This is the pass that leads to the confluence of the Maury and James Rivers. The road ends at the confluence, just before the railroad bridge. The bridge that appears in previous images is on what is now the CSX line, previously the Richmond & Alleghany, and before that the James River and Kanawha Canal line, originally the James River Company, formed in 1785 with encouragement from George Washington. The emergence of rail travel overwhelmed the slow to develop canal project, and rail traffic along the sinuous curves of the James has been a constant ever since.
The tracks in the foreground are the Norfolk Southern line, originally the Shenandoah Valley Railroad, en route to Glasgow where Norfolk Southern and CSX switch freight between their lines. In the mid-nineteenth century, when canal traffic was at its height and the railroad was on its way, Glasgow appeared to be a perfect location for business success and growth. The iron boom of the late nineteenth century amplified all of these things considerably.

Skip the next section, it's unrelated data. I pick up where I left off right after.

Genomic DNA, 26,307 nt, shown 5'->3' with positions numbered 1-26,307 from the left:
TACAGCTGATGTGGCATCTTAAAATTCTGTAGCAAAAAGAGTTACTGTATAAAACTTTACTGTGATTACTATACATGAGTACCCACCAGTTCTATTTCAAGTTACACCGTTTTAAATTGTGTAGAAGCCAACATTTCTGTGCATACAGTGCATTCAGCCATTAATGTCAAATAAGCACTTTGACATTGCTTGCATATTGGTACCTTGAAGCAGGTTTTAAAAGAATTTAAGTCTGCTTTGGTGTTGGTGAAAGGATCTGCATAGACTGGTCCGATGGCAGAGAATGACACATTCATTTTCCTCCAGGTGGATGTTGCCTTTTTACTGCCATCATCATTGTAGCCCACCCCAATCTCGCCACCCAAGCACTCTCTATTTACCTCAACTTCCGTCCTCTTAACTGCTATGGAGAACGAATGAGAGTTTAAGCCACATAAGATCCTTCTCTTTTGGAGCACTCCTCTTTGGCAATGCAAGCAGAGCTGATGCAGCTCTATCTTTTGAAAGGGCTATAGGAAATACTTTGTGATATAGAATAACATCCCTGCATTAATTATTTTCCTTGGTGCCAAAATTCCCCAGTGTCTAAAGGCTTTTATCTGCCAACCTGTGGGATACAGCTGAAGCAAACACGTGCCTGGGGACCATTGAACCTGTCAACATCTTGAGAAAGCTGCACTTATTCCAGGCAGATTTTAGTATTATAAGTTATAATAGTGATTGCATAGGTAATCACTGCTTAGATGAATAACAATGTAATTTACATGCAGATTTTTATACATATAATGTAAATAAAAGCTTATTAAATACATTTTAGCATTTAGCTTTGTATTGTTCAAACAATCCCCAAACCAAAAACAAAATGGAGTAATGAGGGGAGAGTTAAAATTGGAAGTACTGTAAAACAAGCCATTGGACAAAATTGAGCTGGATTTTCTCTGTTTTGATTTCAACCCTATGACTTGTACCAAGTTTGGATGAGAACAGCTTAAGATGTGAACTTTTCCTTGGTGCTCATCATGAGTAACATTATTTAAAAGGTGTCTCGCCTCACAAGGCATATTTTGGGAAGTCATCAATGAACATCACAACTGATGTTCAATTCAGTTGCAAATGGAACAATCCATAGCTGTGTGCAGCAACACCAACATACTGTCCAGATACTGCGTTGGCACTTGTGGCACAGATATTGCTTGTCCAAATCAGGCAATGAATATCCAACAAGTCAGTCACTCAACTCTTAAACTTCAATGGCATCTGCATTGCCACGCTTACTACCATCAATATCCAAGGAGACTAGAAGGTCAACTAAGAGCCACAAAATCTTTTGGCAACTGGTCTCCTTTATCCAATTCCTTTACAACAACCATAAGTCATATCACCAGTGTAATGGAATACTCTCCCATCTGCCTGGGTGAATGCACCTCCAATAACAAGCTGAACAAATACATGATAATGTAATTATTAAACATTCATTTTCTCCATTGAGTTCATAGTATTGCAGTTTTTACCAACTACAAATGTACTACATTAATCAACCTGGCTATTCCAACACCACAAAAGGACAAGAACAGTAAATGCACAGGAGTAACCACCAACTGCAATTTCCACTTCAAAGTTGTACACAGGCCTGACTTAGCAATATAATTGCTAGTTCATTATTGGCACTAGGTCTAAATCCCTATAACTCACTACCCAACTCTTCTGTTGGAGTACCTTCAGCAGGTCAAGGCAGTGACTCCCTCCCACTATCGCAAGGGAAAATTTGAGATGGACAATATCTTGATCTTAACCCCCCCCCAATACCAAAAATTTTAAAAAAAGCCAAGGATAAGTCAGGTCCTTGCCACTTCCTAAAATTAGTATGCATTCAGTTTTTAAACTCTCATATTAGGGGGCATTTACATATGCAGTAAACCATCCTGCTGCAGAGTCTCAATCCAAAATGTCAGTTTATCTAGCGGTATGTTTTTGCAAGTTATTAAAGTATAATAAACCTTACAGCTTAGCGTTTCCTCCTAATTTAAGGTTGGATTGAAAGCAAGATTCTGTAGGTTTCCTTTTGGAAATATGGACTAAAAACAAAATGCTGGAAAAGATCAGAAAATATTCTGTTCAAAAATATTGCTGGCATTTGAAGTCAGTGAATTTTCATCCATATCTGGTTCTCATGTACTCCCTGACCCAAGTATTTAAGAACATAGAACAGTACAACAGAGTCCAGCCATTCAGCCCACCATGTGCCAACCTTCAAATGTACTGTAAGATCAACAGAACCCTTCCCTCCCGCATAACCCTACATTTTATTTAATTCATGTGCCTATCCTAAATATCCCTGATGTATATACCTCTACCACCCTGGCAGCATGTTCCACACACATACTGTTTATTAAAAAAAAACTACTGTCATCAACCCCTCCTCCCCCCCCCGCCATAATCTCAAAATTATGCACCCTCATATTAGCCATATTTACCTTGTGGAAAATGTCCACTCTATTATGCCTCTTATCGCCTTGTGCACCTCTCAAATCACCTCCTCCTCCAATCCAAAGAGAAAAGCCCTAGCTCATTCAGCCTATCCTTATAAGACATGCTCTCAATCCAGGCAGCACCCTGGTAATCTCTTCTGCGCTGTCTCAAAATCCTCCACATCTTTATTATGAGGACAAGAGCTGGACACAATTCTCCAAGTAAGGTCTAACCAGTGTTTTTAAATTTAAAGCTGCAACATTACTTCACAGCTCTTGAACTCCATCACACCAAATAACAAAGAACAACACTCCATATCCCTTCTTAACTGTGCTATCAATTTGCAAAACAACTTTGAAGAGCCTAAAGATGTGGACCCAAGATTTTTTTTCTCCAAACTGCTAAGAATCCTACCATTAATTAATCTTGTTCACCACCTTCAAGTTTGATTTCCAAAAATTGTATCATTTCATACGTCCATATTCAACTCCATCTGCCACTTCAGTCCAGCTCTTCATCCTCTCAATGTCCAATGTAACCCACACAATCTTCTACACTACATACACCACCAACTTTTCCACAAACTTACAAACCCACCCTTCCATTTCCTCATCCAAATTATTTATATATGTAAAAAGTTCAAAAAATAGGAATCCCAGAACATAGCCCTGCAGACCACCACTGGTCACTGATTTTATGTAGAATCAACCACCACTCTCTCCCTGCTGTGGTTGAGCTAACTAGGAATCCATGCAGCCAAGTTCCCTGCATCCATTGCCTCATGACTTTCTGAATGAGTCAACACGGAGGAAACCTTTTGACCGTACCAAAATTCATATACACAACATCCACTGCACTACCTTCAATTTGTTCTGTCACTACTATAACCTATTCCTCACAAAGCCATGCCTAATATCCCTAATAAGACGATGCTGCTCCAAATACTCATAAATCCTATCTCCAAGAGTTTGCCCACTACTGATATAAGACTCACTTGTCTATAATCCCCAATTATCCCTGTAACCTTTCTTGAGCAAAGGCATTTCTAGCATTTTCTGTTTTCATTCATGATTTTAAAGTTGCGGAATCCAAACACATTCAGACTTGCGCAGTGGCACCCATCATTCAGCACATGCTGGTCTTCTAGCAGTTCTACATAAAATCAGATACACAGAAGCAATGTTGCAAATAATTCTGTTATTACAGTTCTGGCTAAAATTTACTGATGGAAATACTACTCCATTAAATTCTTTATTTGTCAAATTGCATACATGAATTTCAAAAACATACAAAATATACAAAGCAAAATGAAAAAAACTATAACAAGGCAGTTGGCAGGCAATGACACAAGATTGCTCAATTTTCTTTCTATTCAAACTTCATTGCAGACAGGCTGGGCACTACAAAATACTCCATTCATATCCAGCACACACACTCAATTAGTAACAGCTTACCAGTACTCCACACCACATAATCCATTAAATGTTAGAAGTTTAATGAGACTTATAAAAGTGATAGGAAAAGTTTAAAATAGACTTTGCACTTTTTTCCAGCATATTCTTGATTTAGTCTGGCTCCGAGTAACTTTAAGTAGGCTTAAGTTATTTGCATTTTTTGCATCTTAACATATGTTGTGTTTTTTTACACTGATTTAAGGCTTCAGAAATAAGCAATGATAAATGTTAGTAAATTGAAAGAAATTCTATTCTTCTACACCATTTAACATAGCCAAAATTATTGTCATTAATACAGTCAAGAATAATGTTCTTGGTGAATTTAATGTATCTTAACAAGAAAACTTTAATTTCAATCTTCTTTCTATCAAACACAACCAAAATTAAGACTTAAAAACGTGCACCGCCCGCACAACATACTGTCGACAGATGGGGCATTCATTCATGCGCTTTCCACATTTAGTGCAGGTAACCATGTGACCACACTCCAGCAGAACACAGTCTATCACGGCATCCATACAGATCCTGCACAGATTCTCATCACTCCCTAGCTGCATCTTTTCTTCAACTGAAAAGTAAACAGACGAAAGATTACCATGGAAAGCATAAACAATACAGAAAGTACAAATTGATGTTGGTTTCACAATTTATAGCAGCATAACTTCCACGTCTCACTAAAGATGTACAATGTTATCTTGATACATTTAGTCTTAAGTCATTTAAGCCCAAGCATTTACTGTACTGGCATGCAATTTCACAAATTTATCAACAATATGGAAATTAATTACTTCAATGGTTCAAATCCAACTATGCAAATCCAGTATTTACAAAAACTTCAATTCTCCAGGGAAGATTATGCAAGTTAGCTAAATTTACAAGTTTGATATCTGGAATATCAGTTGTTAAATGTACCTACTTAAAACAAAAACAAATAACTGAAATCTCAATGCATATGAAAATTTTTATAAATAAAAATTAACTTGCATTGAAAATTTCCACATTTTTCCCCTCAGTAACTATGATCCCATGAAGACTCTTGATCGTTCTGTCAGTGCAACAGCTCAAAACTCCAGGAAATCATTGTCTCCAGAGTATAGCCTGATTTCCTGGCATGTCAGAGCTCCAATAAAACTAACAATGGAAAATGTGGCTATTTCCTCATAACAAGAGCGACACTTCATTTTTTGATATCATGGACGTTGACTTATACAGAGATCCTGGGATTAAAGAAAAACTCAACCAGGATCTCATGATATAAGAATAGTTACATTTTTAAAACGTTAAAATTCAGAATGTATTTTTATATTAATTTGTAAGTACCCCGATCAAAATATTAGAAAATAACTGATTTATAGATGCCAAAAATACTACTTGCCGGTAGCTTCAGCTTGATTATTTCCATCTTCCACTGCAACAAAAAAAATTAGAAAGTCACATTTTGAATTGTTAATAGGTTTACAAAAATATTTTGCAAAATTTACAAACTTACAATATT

And yet, today the town of Glasgow is geographically isolated from commerce. After the iron boom went bust, and now with commercial traffic largely rerouted from rail to interstate, and the interstate half an hour away through neighboring Buena Vista and much rural land, there’s not much going on in this town. The brick plant has been closed for decades, and the cement plant closed long before that. Investments have been made in establishing a walking trail from the town out to the canoe launch at the confluence, and safety upgrades have been put in place there as well, catering to the steady stream of kayakers, canoeists, and tubers who come in warm weather.
Just as the course of a waterway shifts over time, so does the flow of human commerce. This town that benefitted for so long from the local rivers and has come to be so isolated from the flow of modern commerce now finds itself returning attention to the rivers as a new type of commerce emerges along them.